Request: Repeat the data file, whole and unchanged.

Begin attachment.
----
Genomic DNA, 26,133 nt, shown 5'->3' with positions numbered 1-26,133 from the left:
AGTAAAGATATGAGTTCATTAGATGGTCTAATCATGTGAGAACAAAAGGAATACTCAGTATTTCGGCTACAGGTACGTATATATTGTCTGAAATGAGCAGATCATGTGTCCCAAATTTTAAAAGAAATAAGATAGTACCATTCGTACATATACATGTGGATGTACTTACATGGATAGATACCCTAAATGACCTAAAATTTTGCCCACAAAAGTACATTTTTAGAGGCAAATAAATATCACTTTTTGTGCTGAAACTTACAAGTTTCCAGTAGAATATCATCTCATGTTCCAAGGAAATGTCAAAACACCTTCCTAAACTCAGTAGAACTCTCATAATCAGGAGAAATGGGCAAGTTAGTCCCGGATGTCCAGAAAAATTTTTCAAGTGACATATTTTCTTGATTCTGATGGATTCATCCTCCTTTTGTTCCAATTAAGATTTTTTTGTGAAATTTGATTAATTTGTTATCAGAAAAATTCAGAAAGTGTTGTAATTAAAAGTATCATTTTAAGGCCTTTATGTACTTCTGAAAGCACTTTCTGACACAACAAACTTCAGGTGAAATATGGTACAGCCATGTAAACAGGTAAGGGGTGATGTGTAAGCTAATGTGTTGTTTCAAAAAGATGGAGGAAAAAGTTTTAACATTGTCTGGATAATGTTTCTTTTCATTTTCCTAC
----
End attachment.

Genomic DNA, 26,133 nt, shown 5'->3' with positions numbered 1-26,133 from the left:
AGTAAAGATATGAGTTCATTAGATGGTCTAATCATGTGAGAACAAAAGGAATACTCAGTATTTCGGCTACAGGTACGTATATATTGTCTGAAATGAGCAGATCATGTGTCCCAAATTTTAAAAGAAATAAGATAGTACCATTCGTACATATACATGTGGATGTACTTACATGGATAGATACCCTAAATGACCTAAAATTTTGCCCACAAAAGTACATTTTTAGAGGCAAATAAATATCACTTTTTGTGCTGAAACTTACAAGTTTCCAGTAGAATATCATCTCATGTTCCAAGGAAATGTCAAAACACCTTCCTAAACTCAGTAGAACTCTCATAATCAGGAGAAATGGGCAAGTTAGTCCCGGATGTCCAGAAAAATTTTTCAAGTGACATATTTTCTTGATTCTGATGGATTCATCCTCCTTTTGTTCCAATTAAGATTTTTTTGTGAAATTTGATTAATTTGTTATCAGAAAAATTCAGAAAGTGTTGTAATTAAAAGTATCATTTTAAGGCCTTTATGTACTTCTGAAAGCACTTTCTGACACAACAAACTTCAGGTGAAATATGGTACAGCCATGTAAACAGGTAAGGGGTGATGTGTAAGCTAATGTGTTGTTTCAAAAAGATGGAGGAAAAAGTTTTAACATTGTCTGGATAATGTTTCTTTTCATTTTCCTAC